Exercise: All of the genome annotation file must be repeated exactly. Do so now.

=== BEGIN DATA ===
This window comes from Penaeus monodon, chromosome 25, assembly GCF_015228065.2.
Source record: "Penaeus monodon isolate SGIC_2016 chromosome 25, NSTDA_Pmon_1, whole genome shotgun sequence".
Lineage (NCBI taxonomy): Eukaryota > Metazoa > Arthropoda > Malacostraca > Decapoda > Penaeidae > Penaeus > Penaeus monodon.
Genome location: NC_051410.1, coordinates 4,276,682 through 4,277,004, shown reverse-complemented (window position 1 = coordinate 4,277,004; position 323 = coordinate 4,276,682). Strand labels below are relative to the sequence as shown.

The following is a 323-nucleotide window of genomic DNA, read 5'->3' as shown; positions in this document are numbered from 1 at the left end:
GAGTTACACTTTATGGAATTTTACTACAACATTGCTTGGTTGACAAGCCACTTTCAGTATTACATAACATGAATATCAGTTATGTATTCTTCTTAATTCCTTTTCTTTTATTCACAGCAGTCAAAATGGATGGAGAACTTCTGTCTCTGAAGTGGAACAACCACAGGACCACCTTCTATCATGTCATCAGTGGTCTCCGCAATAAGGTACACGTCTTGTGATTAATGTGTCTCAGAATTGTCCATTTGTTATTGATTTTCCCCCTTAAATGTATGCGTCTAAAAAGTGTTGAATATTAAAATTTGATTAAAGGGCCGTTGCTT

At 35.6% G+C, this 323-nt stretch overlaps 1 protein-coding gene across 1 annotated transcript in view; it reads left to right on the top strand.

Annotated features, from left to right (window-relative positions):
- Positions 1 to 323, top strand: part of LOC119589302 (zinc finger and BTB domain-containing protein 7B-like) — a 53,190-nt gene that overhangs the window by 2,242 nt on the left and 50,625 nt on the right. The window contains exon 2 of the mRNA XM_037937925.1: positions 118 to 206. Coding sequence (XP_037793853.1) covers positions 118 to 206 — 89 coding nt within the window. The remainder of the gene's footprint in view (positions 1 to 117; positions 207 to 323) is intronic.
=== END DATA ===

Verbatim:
This window comes from Penaeus monodon, chromosome 25, assembly GCF_015228065.2.
Source record: "Penaeus monodon isolate SGIC_2016 chromosome 25, NSTDA_Pmon_1, whole genome shotgun sequence".
Lineage (NCBI taxonomy): Eukaryota > Metazoa > Arthropoda > Malacostraca > Decapoda > Penaeidae > Penaeus > Penaeus monodon.
Genome location: NC_051410.1, coordinates 4,276,682 through 4,277,004, shown reverse-complemented (window position 1 = coordinate 4,277,004; position 323 = coordinate 4,276,682). Strand labels below are relative to the sequence as shown.

The following is a 323-nucleotide window of genomic DNA, read 5'->3' as shown; positions in this document are numbered from 1 at the left end:
GAGTTACACTTTATGGAATTTTACTACAACATTGCTTGGTTGACAAGCCACTTTCAGTATTACATAACATGAATATCAGTTATGTATTCTTCTTAATTCCTTTTCTTTTATTCACAGCAGTCAAAATGGATGGAGAACTTCTGTCTCTGAAGTGGAACAACCACAGGACCACCTTCTATCATGTCATCAGTGGTCTCCGCAATAAGGTACACGTCTTGTGATTAATGTGTCTCAGAATTGTCCATTTGTTATTGATTTTCCCCCTTAAATGTATGCGTCTAAAAAGTGTTGAATATTAAAATTTGATTAAAGGGCCGTTGCTT

At 35.6% G+C, this 323-nt stretch overlaps 1 protein-coding gene across 1 annotated transcript in view; it reads left to right on the top strand.

Annotated features, from left to right (window-relative positions):
- Positions 1 to 323, top strand: part of LOC119589302 (zinc finger and BTB domain-containing protein 7B-like) — a 53,190-nt gene that overhangs the window by 2,242 nt on the left and 50,625 nt on the right. The window contains exon 2 of the mRNA XM_037937925.1: positions 118 to 206. Coding sequence (XP_037793853.1) covers positions 118 to 206 — 89 coding nt within the window. The remainder of the gene's footprint in view (positions 1 to 117; positions 207 to 323) is intronic.